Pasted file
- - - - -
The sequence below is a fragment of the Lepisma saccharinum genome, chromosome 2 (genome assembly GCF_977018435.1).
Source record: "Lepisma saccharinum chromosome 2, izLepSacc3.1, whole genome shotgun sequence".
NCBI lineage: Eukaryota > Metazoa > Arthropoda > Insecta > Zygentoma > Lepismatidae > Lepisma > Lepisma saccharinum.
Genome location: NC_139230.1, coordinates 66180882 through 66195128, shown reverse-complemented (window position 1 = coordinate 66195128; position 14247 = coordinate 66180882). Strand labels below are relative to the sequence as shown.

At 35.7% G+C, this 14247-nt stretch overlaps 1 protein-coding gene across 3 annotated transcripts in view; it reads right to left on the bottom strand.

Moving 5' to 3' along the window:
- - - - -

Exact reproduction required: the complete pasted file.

The sequence below is a fragment of the Lepisma saccharinum genome, chromosome 2 (genome assembly GCF_977018435.1).
Source record: "Lepisma saccharinum chromosome 2, izLepSacc3.1, whole genome shotgun sequence".
NCBI lineage: Eukaryota > Metazoa > Arthropoda > Insecta > Zygentoma > Lepismatidae > Lepisma > Lepisma saccharinum.
Genome location: NC_139230.1, coordinates 66180882 through 66195128, shown reverse-complemented (window position 1 = coordinate 66195128; position 14247 = coordinate 66180882). Strand labels below are relative to the sequence as shown.

At 35.7% G+C, this 14247-nt stretch overlaps 1 protein-coding gene across 3 annotated transcripts in view; it reads right to left on the bottom strand.

Moving 5' to 3' along the window: